Switzerland’s edge in innovation largely stems from vocational training and employee workplace activities, not academia or R&D departments.
In a nutshell
- An above-average number of Swiss small firms are above-average innovators
- Their in-house innovation is mostly evolutionary, not revolutionary
- The vocational training system is one of Switzerland’s greatest strengths
With its nine employees, Fahnen-Center Weinfelden GmbH (The Flag Center in Weinfelder) is a microenterprise. The boss-owner works shoulder to shoulder with programmers, fitters and apprentices. What lies behind the name is a cutting-edge advertising company. It sells mainly LED (digital display) advertising: hardware, programming and campaign implementation.
In many respects, Fahnen-Center is a typical small Swiss company. Initially, it produced flags and ventured into the sale of advertising materials. Today, the enterprise makes over CHF 6 million (5.94 million euros) in LED advertising sales. The interesting thing is that about half of the value of its purchases and more than a third of its sales are made abroad.
SMEs dominate Switzerland
The Swiss Federal Statistical Office figures show that the Flag Center is not alone. Over 99 percent of all companies in Switzerland have fewer than 250 employees. That makes them small- and medium-sized enterprises (SMEs). Such companies account for about 67 percent of all jobs and over 70 percent of apprenticeships. So far, so good; other economies report similar figures.
The surprising fact is that Swiss SMEs account for about 60 percent of the country’s added value, which is comparatively high. And they handle half of the country’s foreign trade, about 60 percent of imports and 45 percent of exports. No other country has such a high level of foreign trade participation by SMEs.
For the most part, innovation is evolutionary, not revolutionary.
Statistically, there is a category of “high-growth” companies, defined as market-economy enterprises with at least 10 employees at the beginning of the observation period and whose average annual employment growth over three years is over 10 percent. Again, SMEs are at the top of the list. About 11 percent of small companies have high growth; the figure is only 5 percent for large companies.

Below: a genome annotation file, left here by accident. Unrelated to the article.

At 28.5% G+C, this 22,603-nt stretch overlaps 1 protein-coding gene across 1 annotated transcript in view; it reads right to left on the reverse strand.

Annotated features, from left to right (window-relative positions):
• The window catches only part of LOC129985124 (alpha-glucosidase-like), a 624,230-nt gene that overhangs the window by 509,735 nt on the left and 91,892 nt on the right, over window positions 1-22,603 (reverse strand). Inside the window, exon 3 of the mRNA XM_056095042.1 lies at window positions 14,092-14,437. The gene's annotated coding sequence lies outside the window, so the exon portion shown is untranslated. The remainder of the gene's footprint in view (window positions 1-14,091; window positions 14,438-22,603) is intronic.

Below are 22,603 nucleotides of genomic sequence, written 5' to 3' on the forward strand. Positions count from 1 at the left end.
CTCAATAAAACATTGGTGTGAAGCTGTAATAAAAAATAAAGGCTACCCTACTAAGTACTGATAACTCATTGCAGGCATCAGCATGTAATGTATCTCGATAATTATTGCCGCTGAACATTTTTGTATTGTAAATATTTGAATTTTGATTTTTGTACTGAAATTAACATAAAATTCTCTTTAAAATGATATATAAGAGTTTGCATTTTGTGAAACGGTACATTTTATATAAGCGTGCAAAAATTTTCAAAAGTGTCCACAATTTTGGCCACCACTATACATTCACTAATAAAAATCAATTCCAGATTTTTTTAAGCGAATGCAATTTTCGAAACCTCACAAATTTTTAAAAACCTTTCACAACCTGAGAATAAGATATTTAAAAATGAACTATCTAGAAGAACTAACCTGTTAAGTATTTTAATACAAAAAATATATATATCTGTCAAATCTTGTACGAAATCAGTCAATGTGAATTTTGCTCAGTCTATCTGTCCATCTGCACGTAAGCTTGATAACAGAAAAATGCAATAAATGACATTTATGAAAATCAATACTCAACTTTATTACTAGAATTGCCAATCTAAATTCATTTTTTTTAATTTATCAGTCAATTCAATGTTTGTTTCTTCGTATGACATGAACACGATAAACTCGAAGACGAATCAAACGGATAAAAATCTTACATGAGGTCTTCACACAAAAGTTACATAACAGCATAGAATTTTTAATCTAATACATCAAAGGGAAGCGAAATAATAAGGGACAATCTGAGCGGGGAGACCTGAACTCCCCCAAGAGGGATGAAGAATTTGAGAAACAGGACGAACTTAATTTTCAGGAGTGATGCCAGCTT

SMEs carry innovation
What accounts for this unusual dynamism of Swiss SMEs? In terms of regulatory policy, various elements point to an explanation: low taxes, efficient administrative framework, comparatively low regulation, politics as a secondary office, and many more. But another factor is much more compelling: an above-average number of Swiss SMEs happen to be above-average innovators.
Often, the perception of innovation is reduced to such matters as technology, research and development (R&D) and patents. Conversely, some may assume that SMEs that do not use high technology, do not register patents and do not have R&D expenditures cannot be innovative. The assumption is wrong.
It is equally wrong to claim that innovations must be disruptive. Disruption means breaking the existing business model or market. Most innovators only adjust their own business model – and thus only a part of the market processes. For the most part, innovation is evolutionary, not revolutionary.
Innovation is open in terms of content and results, and can affect the most diverse aspects of entrepreneurial activity. Also, it has no predetermined source. Studies suggest that about one-third of innovation in Swiss SMEs comes directly from employees. This innovation occurs during the execution of everyday tasks, not from laboratories and R&D departments. In SMEs, innovations are made on the job and in the market. Incidentally, they are rarely registered or patented because the relevant procedures are bureaucratic and complicated. But the fact that improvements are not formally recognized does not make them non-innovations. These innovations drive the growth of SMEs.
Vocational training and innovation
The same studies show that innovation in SMEs is related in several ways to vocational training. According to the State Secretariat for Education, Research and Innovation, some two-thirds of all young people in Switzerland complete an apprenticeship. They have a choice of about 230 occupations. They learn simultaneously in a company and vocational school for two to four years, thus receiving a solid foundation in their trade. After the apprenticeship, many go on to higher vocational education. They acquire specific qualifications and prepare themselves for management and specialist functions. There are around 410 vocational and higher professional examinations to certify the skills acquired and 52 courses at higher technical colleges.
The companies that initially recorded a net loss in the training process, later recouped the cost of the investment.
From 2000 to 2009, education economists Mirjam Strupler and Stefan Wolter conducted cost-benefit surveys for vocational education in Switzerland. Their conclusion: It is worthwhile to train apprentices. They compared 2,500 companies that trained apprentices with around 10,000 companies that did not, to find out that two-thirds of the firms achieved a direct net benefit from training apprentices.
And even in the final third, the companies that initially recorded a net loss in the training process, later recouped the cost of the investment. They benefited from employing the apprentice, thus avoiding expensive recruitment on the labor market, and generated specific know-how in promoting young talent for their own company.